# Geometry of Orbits

This note will be a solution to the following problem :

Any orbiting object with negligible size which is launched with a velocity $\vec{v_1},$ at a distance of $r_1$ from the centre a planet and that we know (only) the following values :

• Universal Gravitational Constant

• Mass of the planet ($M$)

• $r_1,|\vec{v_1}|$

• And angle between $\vec{v}$ and the line joining the center of the planet and the orbiting object $(\phi)$

Also assume that mass of the orbiting object is very - very smaller than the mass of the planet.

From Kepler's First law we know that the orbit is going to be a conic section, which can be described by the following polar equation : $r=\dfrac{l}{1+e\cos\theta}..........[A]$ Let there be some position in this orbit with distance $r_2$ from the centre of the planet and velocity $\vec{v_2}$ such that angle between $\vec{v}$ and the line joining the center of the planet and the orbiting object is $90\deg$ $\therefore r_2v_2=r_1v_1\sin\phi\space(\blue{conservation \space of\space angular\space momentum})..........[1]$ $\dfrac{1}{2}v^2_2-\dfrac{GM}{r_2}=\dfrac{1}{2}v^2_1-\dfrac{GM}{r_1}...........[2]$ Using $[1]$ and $[2]$ we can find $r_2,v_2$ $In\space [A], \space if \space l=\dfrac{q^2}{p},e=\sqrt{1-\dfrac{q^2}{p^2}}$ $Then\space from \space here\space we\space know\space that :$ $p=\dfrac{\sqrt{r_1GM}}{2GM-r_1v^2_1}$ $From \space [A]\space we \space can\space say\space that$ $r_2=\dfrac{l}{1+e}=\dfrac{q^2}{p+\sqrt{p^2-q^2}}$ $\Rightarrow q^4 - q^2 (2pr_2-r^2_2)=0..........[3]$

$Now \space before \space going \space further \space we \space need \space to \space see \space something \space important \space :$$( \blue{proof \space of \space which \space is \space left \space to \space the \space reader})$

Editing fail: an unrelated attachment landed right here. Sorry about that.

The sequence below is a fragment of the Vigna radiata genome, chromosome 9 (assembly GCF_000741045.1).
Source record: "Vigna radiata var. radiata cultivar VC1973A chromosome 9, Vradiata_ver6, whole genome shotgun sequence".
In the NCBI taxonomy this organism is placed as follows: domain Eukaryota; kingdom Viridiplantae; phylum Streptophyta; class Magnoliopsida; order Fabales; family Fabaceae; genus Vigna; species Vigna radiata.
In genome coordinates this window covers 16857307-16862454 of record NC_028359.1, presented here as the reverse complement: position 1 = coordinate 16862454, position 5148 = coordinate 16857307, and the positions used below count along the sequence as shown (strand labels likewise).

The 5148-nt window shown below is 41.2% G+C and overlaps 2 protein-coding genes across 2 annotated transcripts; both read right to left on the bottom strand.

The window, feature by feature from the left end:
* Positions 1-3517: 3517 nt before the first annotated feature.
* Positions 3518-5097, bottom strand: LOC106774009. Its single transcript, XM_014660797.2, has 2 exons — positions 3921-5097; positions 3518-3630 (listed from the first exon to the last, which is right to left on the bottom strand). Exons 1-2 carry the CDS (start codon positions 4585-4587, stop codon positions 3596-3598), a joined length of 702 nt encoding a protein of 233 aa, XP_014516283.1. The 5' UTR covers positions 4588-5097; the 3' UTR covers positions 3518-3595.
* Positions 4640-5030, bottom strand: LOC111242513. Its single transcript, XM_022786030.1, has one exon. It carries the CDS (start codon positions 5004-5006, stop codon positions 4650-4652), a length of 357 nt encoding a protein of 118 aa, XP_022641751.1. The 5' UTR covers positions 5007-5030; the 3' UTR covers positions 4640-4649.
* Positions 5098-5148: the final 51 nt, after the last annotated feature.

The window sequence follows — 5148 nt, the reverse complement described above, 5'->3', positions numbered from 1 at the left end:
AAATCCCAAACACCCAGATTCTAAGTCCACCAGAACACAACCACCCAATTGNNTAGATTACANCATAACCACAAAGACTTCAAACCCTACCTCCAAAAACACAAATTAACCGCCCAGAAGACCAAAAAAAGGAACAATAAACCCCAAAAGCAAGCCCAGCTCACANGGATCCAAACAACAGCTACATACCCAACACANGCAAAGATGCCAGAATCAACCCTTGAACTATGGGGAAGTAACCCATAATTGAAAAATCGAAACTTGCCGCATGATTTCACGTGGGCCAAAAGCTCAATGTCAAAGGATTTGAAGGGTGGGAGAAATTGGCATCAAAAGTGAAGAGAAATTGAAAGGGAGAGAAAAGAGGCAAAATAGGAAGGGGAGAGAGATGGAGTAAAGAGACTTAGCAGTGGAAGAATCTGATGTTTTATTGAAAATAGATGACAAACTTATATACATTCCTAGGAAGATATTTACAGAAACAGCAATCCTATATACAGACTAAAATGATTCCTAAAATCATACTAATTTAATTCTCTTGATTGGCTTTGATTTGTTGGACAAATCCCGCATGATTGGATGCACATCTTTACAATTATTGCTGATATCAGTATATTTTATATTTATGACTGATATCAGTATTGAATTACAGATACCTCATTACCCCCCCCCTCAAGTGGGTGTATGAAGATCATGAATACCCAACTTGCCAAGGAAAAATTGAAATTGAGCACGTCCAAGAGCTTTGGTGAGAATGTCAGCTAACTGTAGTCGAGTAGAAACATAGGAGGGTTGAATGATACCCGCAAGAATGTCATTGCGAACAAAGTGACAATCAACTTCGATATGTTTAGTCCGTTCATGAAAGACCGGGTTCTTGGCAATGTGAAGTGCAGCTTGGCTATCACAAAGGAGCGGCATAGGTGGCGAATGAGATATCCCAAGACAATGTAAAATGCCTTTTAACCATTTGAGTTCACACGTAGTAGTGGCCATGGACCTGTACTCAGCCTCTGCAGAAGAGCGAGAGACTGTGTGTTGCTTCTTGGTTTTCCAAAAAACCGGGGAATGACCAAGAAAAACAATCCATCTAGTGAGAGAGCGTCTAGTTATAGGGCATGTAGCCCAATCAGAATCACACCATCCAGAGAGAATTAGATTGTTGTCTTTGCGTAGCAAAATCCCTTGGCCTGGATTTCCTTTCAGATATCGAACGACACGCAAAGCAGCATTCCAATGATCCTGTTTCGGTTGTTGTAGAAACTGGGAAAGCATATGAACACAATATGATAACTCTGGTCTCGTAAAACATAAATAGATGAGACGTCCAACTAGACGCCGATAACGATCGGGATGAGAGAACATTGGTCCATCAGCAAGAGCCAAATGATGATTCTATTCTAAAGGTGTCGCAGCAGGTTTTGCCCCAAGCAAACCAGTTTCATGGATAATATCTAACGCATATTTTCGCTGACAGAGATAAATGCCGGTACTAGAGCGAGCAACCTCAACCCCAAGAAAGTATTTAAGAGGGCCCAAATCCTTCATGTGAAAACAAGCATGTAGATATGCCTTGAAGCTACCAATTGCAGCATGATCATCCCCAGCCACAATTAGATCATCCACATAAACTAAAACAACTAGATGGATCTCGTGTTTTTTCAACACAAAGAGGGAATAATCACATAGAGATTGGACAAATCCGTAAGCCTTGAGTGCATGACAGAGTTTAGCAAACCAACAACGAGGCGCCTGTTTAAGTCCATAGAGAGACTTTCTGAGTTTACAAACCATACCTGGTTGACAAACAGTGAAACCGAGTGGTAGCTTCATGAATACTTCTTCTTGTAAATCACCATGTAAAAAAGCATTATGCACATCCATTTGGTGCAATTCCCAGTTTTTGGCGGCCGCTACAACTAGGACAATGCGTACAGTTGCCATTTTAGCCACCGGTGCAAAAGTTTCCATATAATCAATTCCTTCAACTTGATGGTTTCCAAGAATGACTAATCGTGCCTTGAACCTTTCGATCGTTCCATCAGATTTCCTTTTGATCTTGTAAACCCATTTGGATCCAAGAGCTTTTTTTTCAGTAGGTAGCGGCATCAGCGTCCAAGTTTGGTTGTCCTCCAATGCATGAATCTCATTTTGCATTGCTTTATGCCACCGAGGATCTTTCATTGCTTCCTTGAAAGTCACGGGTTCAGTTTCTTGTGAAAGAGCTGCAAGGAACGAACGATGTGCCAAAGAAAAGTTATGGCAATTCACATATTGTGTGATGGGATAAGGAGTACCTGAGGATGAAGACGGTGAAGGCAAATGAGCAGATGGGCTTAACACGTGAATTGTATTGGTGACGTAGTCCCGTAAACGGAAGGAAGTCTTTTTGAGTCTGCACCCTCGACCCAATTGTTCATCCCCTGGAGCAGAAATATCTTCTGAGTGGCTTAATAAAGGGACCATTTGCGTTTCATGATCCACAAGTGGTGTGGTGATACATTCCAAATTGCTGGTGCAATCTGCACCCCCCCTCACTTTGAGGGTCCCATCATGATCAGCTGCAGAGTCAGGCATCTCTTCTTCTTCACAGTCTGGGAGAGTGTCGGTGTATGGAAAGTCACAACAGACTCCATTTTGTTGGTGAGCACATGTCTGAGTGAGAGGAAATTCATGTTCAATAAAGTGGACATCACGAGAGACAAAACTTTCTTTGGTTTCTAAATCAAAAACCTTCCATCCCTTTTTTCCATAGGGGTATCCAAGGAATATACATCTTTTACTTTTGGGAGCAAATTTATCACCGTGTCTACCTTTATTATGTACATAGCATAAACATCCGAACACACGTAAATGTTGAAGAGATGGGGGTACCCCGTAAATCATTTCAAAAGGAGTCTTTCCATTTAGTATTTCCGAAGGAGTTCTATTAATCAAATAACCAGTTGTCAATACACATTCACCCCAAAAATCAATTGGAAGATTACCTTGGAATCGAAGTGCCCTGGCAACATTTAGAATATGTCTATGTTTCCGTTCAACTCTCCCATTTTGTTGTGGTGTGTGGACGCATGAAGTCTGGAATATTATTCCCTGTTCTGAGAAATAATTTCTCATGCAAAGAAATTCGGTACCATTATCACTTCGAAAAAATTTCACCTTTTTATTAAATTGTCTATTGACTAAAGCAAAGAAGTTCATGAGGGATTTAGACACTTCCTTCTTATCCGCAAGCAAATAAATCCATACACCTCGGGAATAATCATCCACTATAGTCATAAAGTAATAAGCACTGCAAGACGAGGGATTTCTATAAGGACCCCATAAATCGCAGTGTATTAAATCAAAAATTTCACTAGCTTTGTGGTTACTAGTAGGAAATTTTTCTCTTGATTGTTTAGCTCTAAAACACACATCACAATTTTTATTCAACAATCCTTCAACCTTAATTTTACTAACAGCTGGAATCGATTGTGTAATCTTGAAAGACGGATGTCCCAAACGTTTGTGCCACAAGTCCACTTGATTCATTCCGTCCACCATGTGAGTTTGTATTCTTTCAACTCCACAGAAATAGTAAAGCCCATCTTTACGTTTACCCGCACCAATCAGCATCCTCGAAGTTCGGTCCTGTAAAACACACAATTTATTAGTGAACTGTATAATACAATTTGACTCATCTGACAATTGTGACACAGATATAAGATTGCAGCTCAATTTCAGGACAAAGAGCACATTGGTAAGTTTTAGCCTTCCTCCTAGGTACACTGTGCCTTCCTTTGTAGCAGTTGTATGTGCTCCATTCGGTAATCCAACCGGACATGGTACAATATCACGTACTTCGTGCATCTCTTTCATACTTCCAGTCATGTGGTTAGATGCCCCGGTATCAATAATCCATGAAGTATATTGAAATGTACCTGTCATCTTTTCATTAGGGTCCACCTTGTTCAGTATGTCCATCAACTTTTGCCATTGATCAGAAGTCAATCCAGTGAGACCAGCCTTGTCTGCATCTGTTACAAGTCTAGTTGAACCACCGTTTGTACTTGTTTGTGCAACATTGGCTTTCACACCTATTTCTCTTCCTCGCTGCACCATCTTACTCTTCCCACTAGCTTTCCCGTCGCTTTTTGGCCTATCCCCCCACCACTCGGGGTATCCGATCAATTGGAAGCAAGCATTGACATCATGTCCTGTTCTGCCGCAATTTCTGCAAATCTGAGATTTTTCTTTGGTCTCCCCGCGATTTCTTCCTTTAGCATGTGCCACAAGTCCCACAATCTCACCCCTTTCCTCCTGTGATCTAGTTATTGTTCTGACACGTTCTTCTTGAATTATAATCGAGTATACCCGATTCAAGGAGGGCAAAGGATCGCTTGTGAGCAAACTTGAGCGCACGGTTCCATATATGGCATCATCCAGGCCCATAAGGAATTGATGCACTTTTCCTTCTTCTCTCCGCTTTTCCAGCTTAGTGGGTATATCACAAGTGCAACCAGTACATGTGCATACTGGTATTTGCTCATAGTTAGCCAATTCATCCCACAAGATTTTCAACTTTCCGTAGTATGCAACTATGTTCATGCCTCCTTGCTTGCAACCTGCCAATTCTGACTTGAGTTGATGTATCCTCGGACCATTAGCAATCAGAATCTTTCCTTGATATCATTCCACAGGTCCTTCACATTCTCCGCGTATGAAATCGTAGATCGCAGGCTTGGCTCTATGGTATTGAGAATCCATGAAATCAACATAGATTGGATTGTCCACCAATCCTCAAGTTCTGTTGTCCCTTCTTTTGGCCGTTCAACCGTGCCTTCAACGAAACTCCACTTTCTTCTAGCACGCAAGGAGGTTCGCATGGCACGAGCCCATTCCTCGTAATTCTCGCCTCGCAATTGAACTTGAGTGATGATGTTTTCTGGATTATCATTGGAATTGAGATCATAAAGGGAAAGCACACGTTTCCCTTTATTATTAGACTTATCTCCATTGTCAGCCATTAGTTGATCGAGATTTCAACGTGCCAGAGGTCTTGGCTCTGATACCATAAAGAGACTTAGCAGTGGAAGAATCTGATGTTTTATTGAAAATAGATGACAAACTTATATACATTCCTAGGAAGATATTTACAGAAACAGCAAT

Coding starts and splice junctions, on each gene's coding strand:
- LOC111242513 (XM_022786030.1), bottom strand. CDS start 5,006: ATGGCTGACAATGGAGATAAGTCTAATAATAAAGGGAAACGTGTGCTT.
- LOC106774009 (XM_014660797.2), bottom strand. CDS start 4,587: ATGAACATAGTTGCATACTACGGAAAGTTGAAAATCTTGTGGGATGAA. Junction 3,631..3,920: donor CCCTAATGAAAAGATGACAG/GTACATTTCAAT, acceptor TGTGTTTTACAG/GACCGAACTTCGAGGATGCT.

$If \space 0\leq e <1 \space then \space the \space orbit \space is \space going \space to \space be \space an \space ellipse \space or \space a \space circle$ $\therefore 0\leq e<1\iff v_1 $where\space v_{escape} \space is \space the \space escape \space velocity$

$If\space e=1 \space then \space the \space trajectory \space will \space be \space a \space parabola$ $In \space that \space case \space v_1=v_{escape}$

$If \space e>1 \space then \space the \space trajectory \space will \space be \space a \space hyperbola$ $then \space v_1>v_{escape}$

$Now\space when \space we \space shall \space be \space solving \space for \space r_2 \space using$ $[1] \space and \space [2] \space we \space will \space get \space 2 \space poosible \space values \space of \space it$

$If\space the \space orbit \space is \space an \space ellipse \space or \space circle, \space both \space of \space them \space must \space work$ $If\space the\space trajectory\space is\space a \space parabola\space then\space there\space must\space be\space only\space one\space value\space of\space r_2$ $If\space the \space trajectory \space is \space a \space hyperbola, \space only \space one \space of \space those \space value \space will \space work$

$Now \space coming \space back \space to \space [3], \space if \space v_1=v_ {escape}\Rightarrow \space q=0$ $else, q^2=2ar_2-r_2^2$ $Now\space we \space can \space find \space e,\space l \space and \space subsequently \space the \space conic \space section \space described \space by \space it$

Note by Zakir Husain
2 weeks, 1 day ago

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